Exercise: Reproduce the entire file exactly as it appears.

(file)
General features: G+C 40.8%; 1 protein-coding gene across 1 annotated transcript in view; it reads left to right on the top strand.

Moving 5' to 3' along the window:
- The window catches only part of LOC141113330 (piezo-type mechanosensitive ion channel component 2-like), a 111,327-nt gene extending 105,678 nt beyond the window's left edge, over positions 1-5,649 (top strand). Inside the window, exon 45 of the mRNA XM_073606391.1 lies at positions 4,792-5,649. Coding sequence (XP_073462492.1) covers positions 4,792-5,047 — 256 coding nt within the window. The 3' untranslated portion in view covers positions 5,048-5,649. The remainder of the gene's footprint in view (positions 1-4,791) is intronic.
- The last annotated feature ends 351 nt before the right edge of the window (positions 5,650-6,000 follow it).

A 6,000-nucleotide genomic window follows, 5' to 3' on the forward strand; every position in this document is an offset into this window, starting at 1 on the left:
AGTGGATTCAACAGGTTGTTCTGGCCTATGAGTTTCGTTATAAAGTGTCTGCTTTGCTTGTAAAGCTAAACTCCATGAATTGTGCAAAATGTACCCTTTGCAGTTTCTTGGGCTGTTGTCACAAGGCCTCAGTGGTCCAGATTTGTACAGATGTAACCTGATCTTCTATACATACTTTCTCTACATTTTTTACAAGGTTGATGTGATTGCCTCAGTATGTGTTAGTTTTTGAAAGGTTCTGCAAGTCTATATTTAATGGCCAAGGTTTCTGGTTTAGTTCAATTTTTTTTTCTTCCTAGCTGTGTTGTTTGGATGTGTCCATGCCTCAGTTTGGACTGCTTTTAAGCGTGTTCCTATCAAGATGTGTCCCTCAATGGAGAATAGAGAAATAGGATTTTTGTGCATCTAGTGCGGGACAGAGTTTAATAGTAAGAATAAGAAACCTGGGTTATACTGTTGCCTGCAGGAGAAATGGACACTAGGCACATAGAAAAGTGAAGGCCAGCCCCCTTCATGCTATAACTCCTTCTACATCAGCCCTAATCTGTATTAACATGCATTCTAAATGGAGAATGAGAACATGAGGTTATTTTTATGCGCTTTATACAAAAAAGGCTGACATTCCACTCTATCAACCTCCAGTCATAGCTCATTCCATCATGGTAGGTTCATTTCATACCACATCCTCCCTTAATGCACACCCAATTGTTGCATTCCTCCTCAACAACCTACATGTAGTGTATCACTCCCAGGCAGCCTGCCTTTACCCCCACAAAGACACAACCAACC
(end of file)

General features: G+C 40.8%; 1 protein-coding gene across 1 annotated transcript in view; it reads left to right on the top strand.

Moving 5' to 3' along the window:
- The window catches only part of LOC141113330 (piezo-type mechanosensitive ion channel component 2-like), a 111,327-nt gene extending 105,678 nt beyond the window's left edge, over positions 1-5,649 (top strand). Inside the window, exon 45 of the mRNA XM_073606391.1 lies at positions 4,792-5,649. Coding sequence (XP_073462492.1) covers positions 4,792-5,047 — 256 coding nt within the window. The 3' untranslated portion in view covers positions 5,048-5,649. The remainder of the gene's footprint in view (positions 1-4,791) is intronic.
- The last annotated feature ends 351 nt before the right edge of the window (positions 5,650-6,000 follow it).

A 6,000-nucleotide genomic window follows, 5' to 3' on the forward strand; every position in this document is an offset into this window, starting at 1 on the left:
AGTGGATTCAACAGGTTGTTCTGGCCTATGAGTTTCGTTATAAAGTGTCTGCTTTGCTTGTAAAGCTAAACTCCATGAATTGTGCAAAATGTACCCTTTGCAGTTTCTTGGGCTGTTGTCACAAGGCCTCAGTGGTCCAGATTTGTACAGATGTAACCTGATCTTCTATACATACTTTCTCTACATTTTTTACAAGGTTGATGTGATTGCCTCAGTATGTGTTAGTTTTTGAAAGGTTCTGCAAGTCTATATTTAATGGCCAAGGTTTCTGGTTTAGTTCAATTTTTTTTTCTTCCTAGCTGTGTTGTTTGGATGTGTCCATGCCTCAGTTTGGACTGCTTTTAAGCGTGTTCCTATCAAGATGTGTCCCTCAATGGAGAATAGAGAAATAGGATTTTTGTGCATCTAGTGCGGGACAGAGTTTAATAGTAAGAATAAGAAACCTGGGTTATACTGTTGCCTGCAGGAGAAATGGACACTAGGCACATAGAAAAGTGAAGGCCAGCCCCCTTCATGCTATAACTCCTTCTACATCAGCCCTAATCTGTATTAACATGCATTCTAAATGGAGAATGAGAACATGAGGTTATTTTTATGCGCTTTATACAAAAAAGGCTGACATTCCACTCTATCAACCTCCAGTCATAGCTCATTCCATCATGGTAGGTTCATTTCATACCACATCCTCCCTTAATGCACACCCAATTGTTGCATTCCTCCTCAACAACCTACATGTAGTGTATCACTCCCAGGCAGCCTGCCTTTACCCCCACAAAGACACAACCAACC